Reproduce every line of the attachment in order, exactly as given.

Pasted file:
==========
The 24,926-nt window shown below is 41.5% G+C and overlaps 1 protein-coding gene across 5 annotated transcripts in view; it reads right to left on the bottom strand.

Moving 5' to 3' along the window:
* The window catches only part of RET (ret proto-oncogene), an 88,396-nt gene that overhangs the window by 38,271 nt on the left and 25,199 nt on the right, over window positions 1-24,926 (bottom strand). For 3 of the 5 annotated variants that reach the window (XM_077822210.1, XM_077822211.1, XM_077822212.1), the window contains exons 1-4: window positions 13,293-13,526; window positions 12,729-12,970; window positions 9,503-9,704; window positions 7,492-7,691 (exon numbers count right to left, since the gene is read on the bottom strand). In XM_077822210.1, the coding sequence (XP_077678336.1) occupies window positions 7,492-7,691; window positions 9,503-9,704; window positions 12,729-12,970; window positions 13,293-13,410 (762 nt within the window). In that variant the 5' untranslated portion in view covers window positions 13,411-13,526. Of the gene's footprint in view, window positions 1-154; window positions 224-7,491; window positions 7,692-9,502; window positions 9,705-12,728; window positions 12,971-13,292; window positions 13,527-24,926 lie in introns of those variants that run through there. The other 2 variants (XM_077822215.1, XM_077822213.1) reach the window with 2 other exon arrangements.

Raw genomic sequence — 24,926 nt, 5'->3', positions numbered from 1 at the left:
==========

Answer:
The 24,926-nt window shown below is 41.5% G+C and overlaps 1 protein-coding gene across 5 annotated transcripts in view; it reads right to left on the bottom strand.

Moving 5' to 3' along the window:
* The window catches only part of RET (ret proto-oncogene), an 88,396-nt gene that overhangs the window by 38,271 nt on the left and 25,199 nt on the right, over window positions 1-24,926 (bottom strand). For 3 of the 5 annotated variants that reach the window (XM_077822210.1, XM_077822211.1, XM_077822212.1), the window contains exons 1-4: window positions 13,293-13,526; window positions 12,729-12,970; window positions 9,503-9,704; window positions 7,492-7,691 (exon numbers count right to left, since the gene is read on the bottom strand). In XM_077822210.1, the coding sequence (XP_077678336.1) occupies window positions 7,492-7,691; window positions 9,503-9,704; window positions 12,729-12,970; window positions 13,293-13,410 (762 nt within the window). In that variant the 5' untranslated portion in view covers window positions 13,411-13,526. Of the gene's footprint in view, window positions 1-154; window positions 224-7,491; window positions 7,692-9,502; window positions 9,705-12,728; window positions 12,971-13,292; window positions 13,527-24,926 lie in introns of those variants that run through there. The other 2 variants (XM_077822215.1, XM_077822213.1) reach the window with 2 other exon arrangements.

Raw genomic sequence — 24,926 nt, 5'->3', positions numbered from 1 at the left: